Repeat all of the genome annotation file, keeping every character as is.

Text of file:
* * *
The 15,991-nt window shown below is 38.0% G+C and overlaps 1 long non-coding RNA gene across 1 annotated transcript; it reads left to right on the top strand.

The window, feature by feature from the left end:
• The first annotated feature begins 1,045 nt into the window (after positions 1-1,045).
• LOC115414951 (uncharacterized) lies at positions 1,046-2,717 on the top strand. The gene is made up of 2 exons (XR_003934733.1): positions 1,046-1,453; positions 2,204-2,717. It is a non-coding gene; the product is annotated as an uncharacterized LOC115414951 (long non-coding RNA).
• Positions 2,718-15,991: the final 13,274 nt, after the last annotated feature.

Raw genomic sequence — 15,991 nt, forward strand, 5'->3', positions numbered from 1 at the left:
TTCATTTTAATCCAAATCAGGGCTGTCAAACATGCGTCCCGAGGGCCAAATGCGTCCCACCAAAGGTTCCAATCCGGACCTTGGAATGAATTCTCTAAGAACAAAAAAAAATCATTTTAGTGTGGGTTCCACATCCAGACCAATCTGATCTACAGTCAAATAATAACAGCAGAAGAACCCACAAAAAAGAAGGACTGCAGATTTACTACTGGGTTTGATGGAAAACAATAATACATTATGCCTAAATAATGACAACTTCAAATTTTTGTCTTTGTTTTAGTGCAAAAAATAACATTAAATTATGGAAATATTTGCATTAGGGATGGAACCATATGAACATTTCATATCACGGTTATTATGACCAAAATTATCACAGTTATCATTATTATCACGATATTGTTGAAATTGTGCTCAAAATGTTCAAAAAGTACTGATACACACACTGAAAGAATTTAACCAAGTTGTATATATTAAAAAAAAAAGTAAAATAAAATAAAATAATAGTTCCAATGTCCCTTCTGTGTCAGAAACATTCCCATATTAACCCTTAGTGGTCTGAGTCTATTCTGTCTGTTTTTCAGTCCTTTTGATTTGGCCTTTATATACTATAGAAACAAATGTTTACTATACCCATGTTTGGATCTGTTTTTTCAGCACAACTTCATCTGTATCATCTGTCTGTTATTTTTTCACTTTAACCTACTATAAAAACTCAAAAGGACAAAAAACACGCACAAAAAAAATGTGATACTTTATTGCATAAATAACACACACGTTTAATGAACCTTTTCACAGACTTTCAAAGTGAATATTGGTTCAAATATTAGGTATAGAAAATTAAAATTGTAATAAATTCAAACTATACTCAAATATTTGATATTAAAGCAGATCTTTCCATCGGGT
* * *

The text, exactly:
The 15,991-nt window shown below is 38.0% G+C and overlaps 1 long non-coding RNA gene across 1 annotated transcript; it reads left to right on the top strand.

The window, feature by feature from the left end:
• The first annotated feature begins 1,045 nt into the window (after positions 1-1,045).
• LOC115414951 (uncharacterized) lies at positions 1,046-2,717 on the top strand. The gene is made up of 2 exons (XR_003934733.1): positions 1,046-1,453; positions 2,204-2,717. It is a non-coding gene; the product is annotated as an uncharacterized LOC115414951 (long non-coding RNA).
• Positions 2,718-15,991: the final 13,274 nt, after the last annotated feature.

Raw genomic sequence — 15,991 nt, forward strand, 5'->3', positions numbered from 1 at the left:
TTCATTTTAATCCAAATCAGGGCTGTCAAACATGCGTCCCGAGGGCCAAATGCGTCCCACCAAAGGTTCCAATCCGGACCTTGGAATGAATTCTCTAAGAACAAAAAAAAATCATTTTAGTGTGGGTTCCACATCCAGACCAATCTGATCTACAGTCAAATAATAACAGCAGAAGAACCCACAAAAAAGAAGGACTGCAGATTTACTACTGGGTTTGATGGAAAACAATAATACATTATGCCTAAATAATGACAACTTCAAATTTTTGTCTTTGTTTTAGTGCAAAAAATAACATTAAATTATGGAAATATTTGCATTAGGGATGGAACCATATGAACATTTCATATCACGGTTATTATGACCAAAATTATCACAGTTATCATTATTATCACGATATTGTTGAAATTGTGCTCAAAATGTTCAAAAAGTACTGATACACACACTGAAAGAATTTAACCAAGTTGTATATATTAAAAAAAAAAGTAAAATAAAATAAAATAATAGTTCCAATGTCCCTTCTGTGTCAGAAACATTCCCATATTAACCCTTAGTGGTCTGAGTCTATTCTGTCTGTTTTTCAGTCCTTTTGATTTGGCCTTTATATACTATAGAAACAAATGTTTACTATACCCATGTTTGGATCTGTTTTTTCAGCACAACTTCATCTGTATCATCTGTCTGTTATTTTTTCACTTTAACCTACTATAAAAACTCAAAAGGACAAAAAACACGCACAAAAAAAATGTGATACTTTATTGCATAAATAACACACACGTTTAATGAACCTTTTCACAGACTTTCAAAGTGAATATTGGTTCAAATATTAGGTATAGAAAATTAAAATTGTAATAAATTCAAACTATACTCAAATATTTGATATTAAAGCAGATCTTTCCATCGGGT